Identifying and conserving sympatric diversity in trout of the genus Salmo, with particular reference to Lough Melvin, Ireland

Andrew Ferguson, Paulo A. Prodöhl*

*Corresponding author for this work

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Abstract: Salmonid (Salmonidae) sympatric diversity is the co‐occurrence, in a lake or river, of two or more reproductively isolated populations/subpopulations, or phenotypes resulting from phenotypic plasticity. Sympatric populations can arise through allopatric and/or sympatric evolution. Subsequently, allopatric lineages can occur in sympatry due to independent colonisation and/or through anthropogenic introduction. Sympatric divergence is often driven by feeding opportunities, with populations segregating as planktivorous, benthivorous and piscivorous ecotypes (“trophic polymorphism”), and further segregation occurring by feeding depth and body size. Subpopulations evolve by natal homing where a water has two or more discrete spawning areas, often resulting in phenotypically and ecologically cryptic sympatry. Most known sympatric populations/phenotypes in trout of the genus Salmo (Eurasian trout aka brown trout) involve sympatric piscivorous (ferox) and lifetime invertivorous trout. Segregation on the benthic–limnetic axis has been poorly studied in Eurasian trout compared with other salmonids but is likely commoner than currently described. While three sympatric populations/species of Eurasian trout are recognised from Lake Ohrid (Albania/North Macedonia), limited ecological information is available and there are only two lakes with three or four sympatric populations with described benthic, limnetic and piscivorous trophic segregation: Lough Melvin (Ireland) and Loch Laidon (Scotland), the latter having the only identified case of a sympatric profundal benthic feeding populations, possibly due to the absence of Arctic charr (Salvelinus alpinus) in the lake. Many thousands of waters are yet to be examined. Some sympatric populations are extinct, and others are vulnerable with conservation action being urgently required. This should ideally be based on populations/conservation units, but the lack of recognition of intraspecific units in most legislations in the native Eurasian trout range necessitates a pragmatic approach, with species classification, where appropriate, based on integrative taxonomy. Some sympatric populations clearly merit species status and should be formally classified as such if a valid previous name is not available.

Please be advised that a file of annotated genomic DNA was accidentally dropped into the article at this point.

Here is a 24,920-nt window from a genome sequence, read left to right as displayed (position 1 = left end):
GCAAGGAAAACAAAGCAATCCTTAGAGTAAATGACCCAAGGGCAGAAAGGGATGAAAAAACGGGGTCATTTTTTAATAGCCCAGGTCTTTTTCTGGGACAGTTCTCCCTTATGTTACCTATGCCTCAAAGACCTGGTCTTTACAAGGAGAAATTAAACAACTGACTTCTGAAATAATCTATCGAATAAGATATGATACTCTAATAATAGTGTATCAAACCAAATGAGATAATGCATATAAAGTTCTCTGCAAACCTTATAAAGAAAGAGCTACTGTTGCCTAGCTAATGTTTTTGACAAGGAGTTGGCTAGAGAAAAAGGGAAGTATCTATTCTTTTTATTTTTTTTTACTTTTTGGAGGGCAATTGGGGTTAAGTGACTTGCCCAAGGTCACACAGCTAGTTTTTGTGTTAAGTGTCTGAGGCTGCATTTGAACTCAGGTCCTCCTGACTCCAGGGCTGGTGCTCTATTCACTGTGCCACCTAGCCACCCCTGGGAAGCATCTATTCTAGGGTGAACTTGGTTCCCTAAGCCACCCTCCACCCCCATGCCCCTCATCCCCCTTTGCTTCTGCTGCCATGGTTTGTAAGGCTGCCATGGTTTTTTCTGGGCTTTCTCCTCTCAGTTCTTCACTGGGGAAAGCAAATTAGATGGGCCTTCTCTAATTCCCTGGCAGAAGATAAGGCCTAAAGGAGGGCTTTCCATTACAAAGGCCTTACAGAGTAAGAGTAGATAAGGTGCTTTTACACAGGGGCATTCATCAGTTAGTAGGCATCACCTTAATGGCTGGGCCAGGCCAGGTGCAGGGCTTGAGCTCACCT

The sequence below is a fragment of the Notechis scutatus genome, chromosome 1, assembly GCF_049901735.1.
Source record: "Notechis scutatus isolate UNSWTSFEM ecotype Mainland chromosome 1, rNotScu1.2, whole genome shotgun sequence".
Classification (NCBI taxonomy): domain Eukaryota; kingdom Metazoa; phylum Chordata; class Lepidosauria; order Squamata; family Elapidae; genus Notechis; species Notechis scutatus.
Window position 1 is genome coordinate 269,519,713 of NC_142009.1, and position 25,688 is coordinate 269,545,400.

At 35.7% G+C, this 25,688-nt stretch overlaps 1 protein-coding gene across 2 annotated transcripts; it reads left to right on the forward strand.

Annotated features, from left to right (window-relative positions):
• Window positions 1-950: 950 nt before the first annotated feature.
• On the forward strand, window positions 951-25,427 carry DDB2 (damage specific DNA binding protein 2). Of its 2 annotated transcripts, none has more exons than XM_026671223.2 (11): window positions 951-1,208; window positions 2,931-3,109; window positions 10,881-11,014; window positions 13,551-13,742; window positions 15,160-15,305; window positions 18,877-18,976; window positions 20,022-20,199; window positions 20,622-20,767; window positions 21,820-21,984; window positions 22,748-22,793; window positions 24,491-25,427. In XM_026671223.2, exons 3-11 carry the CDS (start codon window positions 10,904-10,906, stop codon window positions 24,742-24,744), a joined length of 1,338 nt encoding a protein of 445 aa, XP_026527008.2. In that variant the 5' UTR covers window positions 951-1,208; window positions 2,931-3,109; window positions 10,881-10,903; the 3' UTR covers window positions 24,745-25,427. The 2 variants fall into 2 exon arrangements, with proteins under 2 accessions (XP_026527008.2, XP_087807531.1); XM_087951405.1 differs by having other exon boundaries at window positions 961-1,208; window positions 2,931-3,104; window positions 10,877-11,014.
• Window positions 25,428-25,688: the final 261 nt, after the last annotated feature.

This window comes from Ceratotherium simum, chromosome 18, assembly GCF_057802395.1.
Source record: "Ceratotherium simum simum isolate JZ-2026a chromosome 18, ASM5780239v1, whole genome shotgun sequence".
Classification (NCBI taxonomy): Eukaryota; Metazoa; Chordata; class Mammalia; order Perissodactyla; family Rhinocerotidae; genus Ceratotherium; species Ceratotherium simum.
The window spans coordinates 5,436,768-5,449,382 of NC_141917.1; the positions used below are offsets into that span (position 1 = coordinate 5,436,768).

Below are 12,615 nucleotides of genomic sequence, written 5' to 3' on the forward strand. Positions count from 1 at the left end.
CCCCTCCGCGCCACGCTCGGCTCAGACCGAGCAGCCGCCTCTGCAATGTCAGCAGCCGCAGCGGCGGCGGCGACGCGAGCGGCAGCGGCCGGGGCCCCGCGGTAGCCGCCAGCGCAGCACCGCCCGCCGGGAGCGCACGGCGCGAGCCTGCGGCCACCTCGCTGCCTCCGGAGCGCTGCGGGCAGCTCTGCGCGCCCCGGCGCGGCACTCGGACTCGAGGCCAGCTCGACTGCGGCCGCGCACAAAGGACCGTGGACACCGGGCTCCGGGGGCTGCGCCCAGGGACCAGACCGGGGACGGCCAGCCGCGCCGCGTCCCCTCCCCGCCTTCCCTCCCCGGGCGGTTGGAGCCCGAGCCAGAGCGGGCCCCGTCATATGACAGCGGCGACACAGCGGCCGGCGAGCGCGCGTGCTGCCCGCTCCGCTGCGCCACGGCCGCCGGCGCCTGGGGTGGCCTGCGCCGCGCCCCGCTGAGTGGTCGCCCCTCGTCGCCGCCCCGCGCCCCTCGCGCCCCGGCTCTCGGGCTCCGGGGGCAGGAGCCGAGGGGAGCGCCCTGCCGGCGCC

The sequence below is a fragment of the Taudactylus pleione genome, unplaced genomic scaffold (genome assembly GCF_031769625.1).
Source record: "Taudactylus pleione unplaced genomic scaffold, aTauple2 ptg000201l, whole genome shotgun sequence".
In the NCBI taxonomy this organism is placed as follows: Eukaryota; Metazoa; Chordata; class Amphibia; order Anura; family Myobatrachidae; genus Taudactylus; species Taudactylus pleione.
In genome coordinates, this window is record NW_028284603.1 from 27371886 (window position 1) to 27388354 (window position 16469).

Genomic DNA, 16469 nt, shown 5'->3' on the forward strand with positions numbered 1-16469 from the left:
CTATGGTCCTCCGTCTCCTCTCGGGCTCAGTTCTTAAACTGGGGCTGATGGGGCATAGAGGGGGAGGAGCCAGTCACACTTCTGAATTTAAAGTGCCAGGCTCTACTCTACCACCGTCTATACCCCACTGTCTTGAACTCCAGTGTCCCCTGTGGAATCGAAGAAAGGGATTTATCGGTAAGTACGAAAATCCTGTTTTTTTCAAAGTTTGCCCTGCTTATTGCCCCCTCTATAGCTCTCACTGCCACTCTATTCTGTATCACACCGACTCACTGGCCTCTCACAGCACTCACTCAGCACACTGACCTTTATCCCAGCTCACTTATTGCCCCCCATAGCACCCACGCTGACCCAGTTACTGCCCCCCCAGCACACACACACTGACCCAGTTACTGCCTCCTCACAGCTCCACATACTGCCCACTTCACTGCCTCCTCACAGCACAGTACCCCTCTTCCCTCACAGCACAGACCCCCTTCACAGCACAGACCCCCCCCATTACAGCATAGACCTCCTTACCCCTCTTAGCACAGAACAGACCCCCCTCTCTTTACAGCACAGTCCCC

Original languageEnglish
Early online date12 Jan 2022
Publication statusEarly online date - 12 Jan 2022


  • conservation units
  • ecotype
  • ferox
  • genetic markers
  • integrative taxonomy
  • Salmonidae


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